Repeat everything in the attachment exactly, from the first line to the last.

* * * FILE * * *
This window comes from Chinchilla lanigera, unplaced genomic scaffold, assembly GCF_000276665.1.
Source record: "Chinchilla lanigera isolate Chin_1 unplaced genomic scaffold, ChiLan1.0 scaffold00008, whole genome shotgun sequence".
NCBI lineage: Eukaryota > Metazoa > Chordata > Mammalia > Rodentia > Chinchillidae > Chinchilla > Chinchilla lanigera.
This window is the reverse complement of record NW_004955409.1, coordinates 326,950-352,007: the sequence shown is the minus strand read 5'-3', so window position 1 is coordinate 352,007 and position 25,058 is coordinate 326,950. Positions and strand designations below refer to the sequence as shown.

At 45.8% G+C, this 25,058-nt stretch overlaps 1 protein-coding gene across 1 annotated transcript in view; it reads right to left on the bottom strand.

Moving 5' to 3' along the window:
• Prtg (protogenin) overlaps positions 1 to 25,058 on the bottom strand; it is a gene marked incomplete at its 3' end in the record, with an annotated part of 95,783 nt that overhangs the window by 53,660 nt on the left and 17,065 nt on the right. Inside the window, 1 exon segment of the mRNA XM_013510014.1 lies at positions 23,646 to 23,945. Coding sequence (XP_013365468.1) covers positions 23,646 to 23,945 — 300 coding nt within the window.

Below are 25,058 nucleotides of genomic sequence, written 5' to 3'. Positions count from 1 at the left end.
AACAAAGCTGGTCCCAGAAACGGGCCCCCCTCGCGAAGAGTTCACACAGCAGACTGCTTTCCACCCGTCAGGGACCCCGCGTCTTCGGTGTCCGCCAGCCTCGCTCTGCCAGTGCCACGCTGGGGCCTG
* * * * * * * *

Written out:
This window comes from Chinchilla lanigera, unplaced genomic scaffold, assembly GCF_000276665.1.
Source record: "Chinchilla lanigera isolate Chin_1 unplaced genomic scaffold, ChiLan1.0 scaffold00008, whole genome shotgun sequence".
NCBI lineage: Eukaryota > Metazoa > Chordata > Mammalia > Rodentia > Chinchillidae > Chinchilla > Chinchilla lanigera.
This window is the reverse complement of record NW_004955409.1, coordinates 326,950-352,007: the sequence shown is the minus strand read 5'-3', so window position 1 is coordinate 352,007 and position 25,058 is coordinate 326,950. Positions and strand designations below refer to the sequence as shown.

At 45.8% G+C, this 25,058-nt stretch overlaps 1 protein-coding gene across 1 annotated transcript in view; it reads right to left on the bottom strand.

Moving 5' to 3' along the window:
• Prtg (protogenin) overlaps positions 1 to 25,058 on the bottom strand; it is a gene marked incomplete at its 3' end in the record, with an annotated part of 95,783 nt that overhangs the window by 53,660 nt on the left and 17,065 nt on the right. Inside the window, 1 exon segment of the mRNA XM_013510014.1 lies at positions 23,646 to 23,945. Coding sequence (XP_013365468.1) covers positions 23,646 to 23,945 — 300 coding nt within the window.

Below are 25,058 nucleotides of genomic sequence, written 5' to 3'. Positions count from 1 at the left end.
AACAAAGCTGGTCCCAGAAACGGGCCCCCCTCGCGAAGAGTTCACACAGCAGACTGCTTTCCACCCGTCAGGGACCCCGCGTCTTCGGTGTCCGCCAGCCTCGCTCTGCCAGTGCCACGCTGGGGCCTG